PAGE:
Gov’t Logging Verdicts Mixed

Government officials Monday gave conflicting accounts on whether their investigation into an ag­ricultural company has de­ter­mined that the company violated its government concession by logging in Kompong Speu prov­ince.

According to Kompong Speu Second Deputy Governor Phauk Sam En, the Haining Group has been logging on lands that had been granted for running a castor oil plantation.

Provincial authorities opened their investigation after a July 8 in­spection of the plantation by Glo­bal Witness, the country’s designated forestry monitor. Global Witness reported it had found at least 5,000 logs had been cut and claimed the Haining Group was running a large sawmill.

It wasn’t clear, though, whe­ther the government would punish the company, Phau Sam En said.

But Ty Sokhun, the director of the forestry department at the Min­­­istry of Agriculture, said Mon­day that officials are still conducting their investigation.

“Now we are studying whether the company acted within the terms of its contract,” Ty Sokhun said.

The government granted the Haining Group the 23,000-hectare concession for land in Phnom Sruoch and Oral districts in 1998, and originally planned for a cassava and palm oil plantation to be run, according to records from the Ministry of Agriculture.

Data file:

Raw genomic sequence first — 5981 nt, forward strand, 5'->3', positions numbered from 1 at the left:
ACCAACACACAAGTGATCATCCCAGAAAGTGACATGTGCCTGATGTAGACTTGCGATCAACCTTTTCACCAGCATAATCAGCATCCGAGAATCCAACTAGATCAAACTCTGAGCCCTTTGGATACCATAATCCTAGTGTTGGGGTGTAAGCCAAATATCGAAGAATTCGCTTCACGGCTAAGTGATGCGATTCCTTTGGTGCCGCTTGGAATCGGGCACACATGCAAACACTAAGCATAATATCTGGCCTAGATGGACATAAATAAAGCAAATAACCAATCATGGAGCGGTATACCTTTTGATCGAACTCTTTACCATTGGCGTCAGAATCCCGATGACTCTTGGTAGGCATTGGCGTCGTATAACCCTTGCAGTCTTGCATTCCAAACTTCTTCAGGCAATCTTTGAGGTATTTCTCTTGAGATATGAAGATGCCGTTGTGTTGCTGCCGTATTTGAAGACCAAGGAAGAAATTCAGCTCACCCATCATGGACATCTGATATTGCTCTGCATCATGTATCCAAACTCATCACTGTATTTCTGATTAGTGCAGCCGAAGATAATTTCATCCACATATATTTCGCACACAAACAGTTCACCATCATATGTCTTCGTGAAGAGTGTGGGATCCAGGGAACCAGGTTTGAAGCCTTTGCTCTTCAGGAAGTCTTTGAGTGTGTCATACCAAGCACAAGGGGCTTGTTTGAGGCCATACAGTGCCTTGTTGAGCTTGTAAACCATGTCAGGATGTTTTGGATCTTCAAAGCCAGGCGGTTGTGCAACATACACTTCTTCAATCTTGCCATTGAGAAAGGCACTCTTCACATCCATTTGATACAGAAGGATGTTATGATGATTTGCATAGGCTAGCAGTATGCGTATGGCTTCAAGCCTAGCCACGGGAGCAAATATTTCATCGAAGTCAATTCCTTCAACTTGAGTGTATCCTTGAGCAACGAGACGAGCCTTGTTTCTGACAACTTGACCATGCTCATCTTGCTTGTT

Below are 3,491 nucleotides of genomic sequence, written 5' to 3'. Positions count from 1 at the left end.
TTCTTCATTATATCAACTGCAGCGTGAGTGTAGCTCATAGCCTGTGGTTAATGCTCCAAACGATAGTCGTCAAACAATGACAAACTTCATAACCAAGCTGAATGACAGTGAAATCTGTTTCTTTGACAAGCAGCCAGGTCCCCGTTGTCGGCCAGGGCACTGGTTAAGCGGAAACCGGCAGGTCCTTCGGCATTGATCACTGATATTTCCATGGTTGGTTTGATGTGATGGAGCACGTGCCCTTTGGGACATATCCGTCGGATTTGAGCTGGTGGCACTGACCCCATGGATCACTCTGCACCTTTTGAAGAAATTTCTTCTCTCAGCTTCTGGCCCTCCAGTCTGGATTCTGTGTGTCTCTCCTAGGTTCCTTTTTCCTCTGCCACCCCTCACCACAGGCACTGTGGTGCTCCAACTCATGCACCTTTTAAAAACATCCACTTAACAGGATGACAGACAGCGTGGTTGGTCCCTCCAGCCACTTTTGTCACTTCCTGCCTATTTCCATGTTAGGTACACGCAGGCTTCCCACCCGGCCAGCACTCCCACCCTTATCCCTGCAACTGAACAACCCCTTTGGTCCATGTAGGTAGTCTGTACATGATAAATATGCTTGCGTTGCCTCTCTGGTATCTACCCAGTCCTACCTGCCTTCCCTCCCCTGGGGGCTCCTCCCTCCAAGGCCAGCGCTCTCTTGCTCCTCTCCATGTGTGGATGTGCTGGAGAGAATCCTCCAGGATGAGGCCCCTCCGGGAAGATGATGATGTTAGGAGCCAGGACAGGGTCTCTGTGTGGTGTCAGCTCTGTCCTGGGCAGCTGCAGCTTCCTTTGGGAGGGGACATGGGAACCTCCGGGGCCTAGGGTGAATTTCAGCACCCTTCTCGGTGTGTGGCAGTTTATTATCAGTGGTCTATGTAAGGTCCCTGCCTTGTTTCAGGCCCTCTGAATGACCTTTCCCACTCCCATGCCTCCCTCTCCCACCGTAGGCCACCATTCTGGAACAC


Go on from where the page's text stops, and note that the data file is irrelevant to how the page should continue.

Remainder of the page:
Instead, Global Witness reported there was only a small plantation of castor oil plants.

Officials at the company could not be reached Monday for comment. As the investigation continues, at least one local official voiced con­cerns that villagers will be af­fected by tree cutting in the plantation.

“We do not know what the company wants to grow, but it’s cut down even small trees,” Sangke Satob Commune Chief Heng Sophal said. “The villages are lo­cated on the concessions, so we are very worried about losing lands.”

But Phauk Sam En said the company was actually helping the locals in other ways, by building a 50 km stretch of road that connects some of the communes in the two districts.

Nonetheless, the logging must stop, Phauk Sam En said.

“It has no license to cut down trees for business. It is only allowed to cultivate agriculture,” he said.


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